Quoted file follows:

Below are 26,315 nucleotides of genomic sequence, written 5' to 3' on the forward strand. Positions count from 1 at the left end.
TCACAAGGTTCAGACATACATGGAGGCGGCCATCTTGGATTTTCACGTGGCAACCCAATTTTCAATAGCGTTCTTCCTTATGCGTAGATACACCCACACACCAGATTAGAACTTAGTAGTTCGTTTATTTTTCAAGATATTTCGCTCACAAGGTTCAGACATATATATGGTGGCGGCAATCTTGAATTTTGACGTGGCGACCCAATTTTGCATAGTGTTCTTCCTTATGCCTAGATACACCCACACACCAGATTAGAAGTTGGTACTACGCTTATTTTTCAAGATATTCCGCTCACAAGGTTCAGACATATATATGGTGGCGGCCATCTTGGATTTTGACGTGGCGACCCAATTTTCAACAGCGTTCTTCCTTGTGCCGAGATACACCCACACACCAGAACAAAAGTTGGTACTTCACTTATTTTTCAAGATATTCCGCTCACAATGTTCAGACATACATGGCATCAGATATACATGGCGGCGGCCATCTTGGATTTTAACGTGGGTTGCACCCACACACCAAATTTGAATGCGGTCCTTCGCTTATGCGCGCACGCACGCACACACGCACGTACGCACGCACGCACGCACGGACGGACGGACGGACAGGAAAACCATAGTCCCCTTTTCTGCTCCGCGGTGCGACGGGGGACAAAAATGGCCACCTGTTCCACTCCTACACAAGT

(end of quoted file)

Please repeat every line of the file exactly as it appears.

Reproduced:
Below are 26,315 nucleotides of genomic sequence, written 5' to 3' on the forward strand. Positions count from 1 at the left end.
TCACAAGGTTCAGACATACATGGAGGCGGCCATCTTGGATTTTCACGTGGCAACCCAATTTTCAATAGCGTTCTTCCTTATGCGTAGATACACCCACACACCAGATTAGAACTTAGTAGTTCGTTTATTTTTCAAGATATTTCGCTCACAAGGTTCAGACATATATATGGTGGCGGCAATCTTGAATTTTGACGTGGCGACCCAATTTTGCATAGTGTTCTTCCTTATGCCTAGATACACCCACACACCAGATTAGAAGTTGGTACTACGCTTATTTTTCAAGATATTCCGCTCACAAGGTTCAGACATATATATGGTGGCGGCCATCTTGGATTTTGACGTGGCGACCCAATTTTCAACAGCGTTCTTCCTTGTGCCGAGATACACCCACACACCAGAACAAAAGTTGGTACTTCACTTATTTTTCAAGATATTCCGCTCACAATGTTCAGACATACATGGCATCAGATATACATGGCGGCGGCCATCTTGGATTTTAACGTGGGTTGCACCCACACACCAAATTTGAATGCGGTCCTTCGCTTATGCGCGCACGCACGCACACACGCACGTACGCACGCACGCACGCACGGACGGACGGACGGACAGGAAAACCATAGTCCCCTTTTCTGCTCCGCGGTGCGACGGGGGACAAAAATGGCCACCTGTTCCACTCCTACACAAGT